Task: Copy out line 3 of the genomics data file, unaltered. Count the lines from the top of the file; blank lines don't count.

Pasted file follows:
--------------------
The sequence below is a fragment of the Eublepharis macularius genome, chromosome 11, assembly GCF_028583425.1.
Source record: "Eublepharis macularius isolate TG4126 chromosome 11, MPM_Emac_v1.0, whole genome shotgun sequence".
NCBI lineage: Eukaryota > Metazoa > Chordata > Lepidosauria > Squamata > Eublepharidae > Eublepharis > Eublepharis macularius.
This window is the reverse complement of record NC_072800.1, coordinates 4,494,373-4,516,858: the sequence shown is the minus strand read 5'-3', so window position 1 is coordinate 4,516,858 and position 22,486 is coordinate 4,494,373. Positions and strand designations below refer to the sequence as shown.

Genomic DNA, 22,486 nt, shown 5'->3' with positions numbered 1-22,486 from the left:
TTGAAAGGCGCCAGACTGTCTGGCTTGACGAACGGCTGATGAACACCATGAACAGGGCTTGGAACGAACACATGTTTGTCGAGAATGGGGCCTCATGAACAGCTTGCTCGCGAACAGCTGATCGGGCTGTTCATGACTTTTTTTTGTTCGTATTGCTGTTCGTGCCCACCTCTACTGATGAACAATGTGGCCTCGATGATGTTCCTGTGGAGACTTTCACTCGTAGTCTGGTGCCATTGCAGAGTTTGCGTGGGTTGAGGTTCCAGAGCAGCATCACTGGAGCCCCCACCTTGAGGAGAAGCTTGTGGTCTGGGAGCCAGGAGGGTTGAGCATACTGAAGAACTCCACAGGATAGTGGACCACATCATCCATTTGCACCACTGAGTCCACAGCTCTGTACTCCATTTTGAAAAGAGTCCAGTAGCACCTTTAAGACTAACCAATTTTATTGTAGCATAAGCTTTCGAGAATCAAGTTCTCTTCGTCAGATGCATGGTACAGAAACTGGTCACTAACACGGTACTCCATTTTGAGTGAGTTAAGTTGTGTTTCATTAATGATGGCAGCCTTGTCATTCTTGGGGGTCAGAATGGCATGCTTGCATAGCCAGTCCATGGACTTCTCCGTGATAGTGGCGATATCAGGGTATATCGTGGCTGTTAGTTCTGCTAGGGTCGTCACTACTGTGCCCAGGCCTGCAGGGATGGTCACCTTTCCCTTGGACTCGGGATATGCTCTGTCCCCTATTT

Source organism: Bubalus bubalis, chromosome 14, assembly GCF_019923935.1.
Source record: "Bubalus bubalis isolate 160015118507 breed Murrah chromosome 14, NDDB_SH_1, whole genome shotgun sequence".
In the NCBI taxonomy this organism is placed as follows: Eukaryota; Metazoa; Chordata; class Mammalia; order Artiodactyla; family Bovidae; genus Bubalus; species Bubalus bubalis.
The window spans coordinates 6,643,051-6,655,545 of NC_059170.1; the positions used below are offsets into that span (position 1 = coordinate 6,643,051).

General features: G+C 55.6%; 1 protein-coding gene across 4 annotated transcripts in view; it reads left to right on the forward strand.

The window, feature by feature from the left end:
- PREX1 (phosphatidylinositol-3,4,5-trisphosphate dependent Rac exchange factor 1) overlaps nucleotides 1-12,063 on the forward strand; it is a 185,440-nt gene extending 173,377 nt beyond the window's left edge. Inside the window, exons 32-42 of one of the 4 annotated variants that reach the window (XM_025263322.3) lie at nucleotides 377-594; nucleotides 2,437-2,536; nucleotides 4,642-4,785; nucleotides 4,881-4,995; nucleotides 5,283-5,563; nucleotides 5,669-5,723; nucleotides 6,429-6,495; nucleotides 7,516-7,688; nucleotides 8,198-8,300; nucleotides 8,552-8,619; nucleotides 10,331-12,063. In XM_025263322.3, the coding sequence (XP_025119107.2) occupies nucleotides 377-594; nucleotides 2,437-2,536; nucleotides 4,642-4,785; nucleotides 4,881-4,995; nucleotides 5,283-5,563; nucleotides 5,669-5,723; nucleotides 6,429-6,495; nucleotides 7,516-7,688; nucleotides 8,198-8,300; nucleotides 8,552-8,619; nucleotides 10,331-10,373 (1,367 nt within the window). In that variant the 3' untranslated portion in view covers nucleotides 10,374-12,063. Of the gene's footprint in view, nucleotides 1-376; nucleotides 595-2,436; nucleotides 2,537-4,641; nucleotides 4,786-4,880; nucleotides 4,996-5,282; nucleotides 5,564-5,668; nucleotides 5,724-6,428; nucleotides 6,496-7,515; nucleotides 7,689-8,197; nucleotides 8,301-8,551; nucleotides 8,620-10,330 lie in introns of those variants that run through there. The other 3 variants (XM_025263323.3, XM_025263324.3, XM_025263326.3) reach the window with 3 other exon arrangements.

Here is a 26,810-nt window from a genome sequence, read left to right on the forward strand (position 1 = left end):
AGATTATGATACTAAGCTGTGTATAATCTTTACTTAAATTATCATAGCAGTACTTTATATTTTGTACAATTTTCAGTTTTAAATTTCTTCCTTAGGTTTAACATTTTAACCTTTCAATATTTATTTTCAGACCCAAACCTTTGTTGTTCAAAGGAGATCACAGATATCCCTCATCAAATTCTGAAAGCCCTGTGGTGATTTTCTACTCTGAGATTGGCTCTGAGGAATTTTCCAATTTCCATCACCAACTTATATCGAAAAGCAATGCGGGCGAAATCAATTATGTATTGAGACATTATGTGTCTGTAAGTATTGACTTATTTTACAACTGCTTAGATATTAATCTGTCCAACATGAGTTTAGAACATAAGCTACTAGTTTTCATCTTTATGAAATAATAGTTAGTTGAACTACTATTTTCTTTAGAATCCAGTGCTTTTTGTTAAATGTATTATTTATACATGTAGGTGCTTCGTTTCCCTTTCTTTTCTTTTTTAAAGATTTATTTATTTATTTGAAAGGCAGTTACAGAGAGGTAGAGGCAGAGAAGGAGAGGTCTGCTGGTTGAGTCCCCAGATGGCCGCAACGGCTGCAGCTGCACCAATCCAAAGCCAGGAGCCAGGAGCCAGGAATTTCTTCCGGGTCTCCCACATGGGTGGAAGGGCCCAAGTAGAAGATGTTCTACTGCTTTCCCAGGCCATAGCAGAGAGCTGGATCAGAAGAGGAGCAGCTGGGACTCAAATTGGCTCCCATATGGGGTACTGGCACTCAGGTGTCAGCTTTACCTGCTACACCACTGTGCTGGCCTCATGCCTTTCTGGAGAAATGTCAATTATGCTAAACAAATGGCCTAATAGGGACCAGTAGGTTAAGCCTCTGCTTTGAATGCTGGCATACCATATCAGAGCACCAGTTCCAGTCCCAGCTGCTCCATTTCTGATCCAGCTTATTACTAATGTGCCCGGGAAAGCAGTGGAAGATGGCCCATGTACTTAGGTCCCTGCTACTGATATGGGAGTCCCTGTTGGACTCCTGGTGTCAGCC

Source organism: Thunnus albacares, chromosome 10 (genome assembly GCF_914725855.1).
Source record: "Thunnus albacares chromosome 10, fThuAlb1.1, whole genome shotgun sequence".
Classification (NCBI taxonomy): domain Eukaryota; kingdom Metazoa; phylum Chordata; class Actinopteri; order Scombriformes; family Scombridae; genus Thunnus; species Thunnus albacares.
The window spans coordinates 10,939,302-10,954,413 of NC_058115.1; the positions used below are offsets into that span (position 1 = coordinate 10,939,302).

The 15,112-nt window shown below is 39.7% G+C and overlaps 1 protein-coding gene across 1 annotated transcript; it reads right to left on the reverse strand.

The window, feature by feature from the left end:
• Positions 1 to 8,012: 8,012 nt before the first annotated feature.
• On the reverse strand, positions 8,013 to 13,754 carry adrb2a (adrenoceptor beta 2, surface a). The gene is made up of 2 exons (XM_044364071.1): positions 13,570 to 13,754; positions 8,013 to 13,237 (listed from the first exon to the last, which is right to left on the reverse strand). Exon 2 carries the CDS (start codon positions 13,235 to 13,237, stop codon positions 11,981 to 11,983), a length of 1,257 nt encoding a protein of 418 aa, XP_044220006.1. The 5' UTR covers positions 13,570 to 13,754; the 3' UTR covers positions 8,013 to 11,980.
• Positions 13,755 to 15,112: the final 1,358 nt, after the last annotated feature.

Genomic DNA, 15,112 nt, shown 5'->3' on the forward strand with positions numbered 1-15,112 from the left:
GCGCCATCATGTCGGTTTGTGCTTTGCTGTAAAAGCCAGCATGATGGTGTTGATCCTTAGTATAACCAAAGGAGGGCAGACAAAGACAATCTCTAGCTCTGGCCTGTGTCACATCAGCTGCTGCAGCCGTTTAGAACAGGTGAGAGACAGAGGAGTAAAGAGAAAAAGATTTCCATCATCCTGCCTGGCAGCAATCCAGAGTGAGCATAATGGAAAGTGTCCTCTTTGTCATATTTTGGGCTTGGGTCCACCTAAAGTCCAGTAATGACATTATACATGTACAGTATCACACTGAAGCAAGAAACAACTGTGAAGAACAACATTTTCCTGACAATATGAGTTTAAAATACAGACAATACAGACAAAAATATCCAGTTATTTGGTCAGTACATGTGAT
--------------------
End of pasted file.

NCBI lineage: Eukaryota > Metazoa > Chordata > Lepidosauria > Squamata > Eublepharidae > Eublepharis > Eublepharis macularius.